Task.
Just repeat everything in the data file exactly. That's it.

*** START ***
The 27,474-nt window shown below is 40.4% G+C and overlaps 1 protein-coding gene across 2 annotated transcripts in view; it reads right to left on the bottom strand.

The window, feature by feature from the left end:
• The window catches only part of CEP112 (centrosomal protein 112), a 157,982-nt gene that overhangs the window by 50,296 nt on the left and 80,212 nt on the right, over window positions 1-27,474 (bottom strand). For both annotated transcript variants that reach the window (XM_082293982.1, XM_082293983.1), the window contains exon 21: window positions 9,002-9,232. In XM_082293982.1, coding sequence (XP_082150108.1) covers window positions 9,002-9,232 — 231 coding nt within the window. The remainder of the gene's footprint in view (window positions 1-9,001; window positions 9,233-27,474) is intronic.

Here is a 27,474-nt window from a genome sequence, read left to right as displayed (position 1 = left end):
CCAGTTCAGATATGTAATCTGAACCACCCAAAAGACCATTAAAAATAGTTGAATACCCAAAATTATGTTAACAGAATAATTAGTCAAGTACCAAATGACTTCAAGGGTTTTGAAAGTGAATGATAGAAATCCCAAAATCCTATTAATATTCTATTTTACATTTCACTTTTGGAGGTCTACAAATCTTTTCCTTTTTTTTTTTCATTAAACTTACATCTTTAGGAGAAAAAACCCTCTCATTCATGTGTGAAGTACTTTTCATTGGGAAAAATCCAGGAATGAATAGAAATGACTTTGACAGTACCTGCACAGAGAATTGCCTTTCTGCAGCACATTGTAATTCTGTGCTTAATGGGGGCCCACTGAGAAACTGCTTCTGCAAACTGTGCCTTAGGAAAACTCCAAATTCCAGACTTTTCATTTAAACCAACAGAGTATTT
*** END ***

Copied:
The 27,474-nt window shown below is 40.4% G+C and overlaps 1 protein-coding gene across 2 annotated transcripts in view; it reads right to left on the bottom strand.

The window, feature by feature from the left end:
• The window catches only part of CEP112 (centrosomal protein 112), a 157,982-nt gene that overhangs the window by 50,296 nt on the left and 80,212 nt on the right, over window positions 1-27,474 (bottom strand). For both annotated transcript variants that reach the window (XM_082293982.1, XM_082293983.1), the window contains exon 21: window positions 9,002-9,232. In XM_082293982.1, coding sequence (XP_082150108.1) covers window positions 9,002-9,232 — 231 coding nt within the window. The remainder of the gene's footprint in view (window positions 1-9,001; window positions 9,233-27,474) is intronic.

Here is a 27,474-nt window from a genome sequence, read left to right as displayed (position 1 = left end):
CCAGTTCAGATATGTAATCTGAACCACCCAAAAGACCATTAAAAATAGTTGAATACCCAAAATTATGTTAACAGAATAATTAGTCAAGTACCAAATGACTTCAAGGGTTTTGAAAGTGAATGATAGAAATCCCAAAATCCTATTAATATTCTATTTTACATTTCACTTTTGGAGGTCTACAAATCTTTTCCTTTTTTTTTTTCATTAAACTTACATCTTTAGGAGAAAAAACCCTCTCATTCATGTGTGAAGTACTTTTCATTGGGAAAAATCCAGGAATGAATAGAAATGACTTTGACAGTACCTGCACAGAGAATTGCCTTTCTGCAGCACATTGTAATTCTGTGCTTAATGGGGGCCCACTGAGAAACTGCTTCTGCAAACTGTGCCTTAGGAAAACTCCAAATTCCAGACTTTTCATTTAAACCAACAGAGTATTT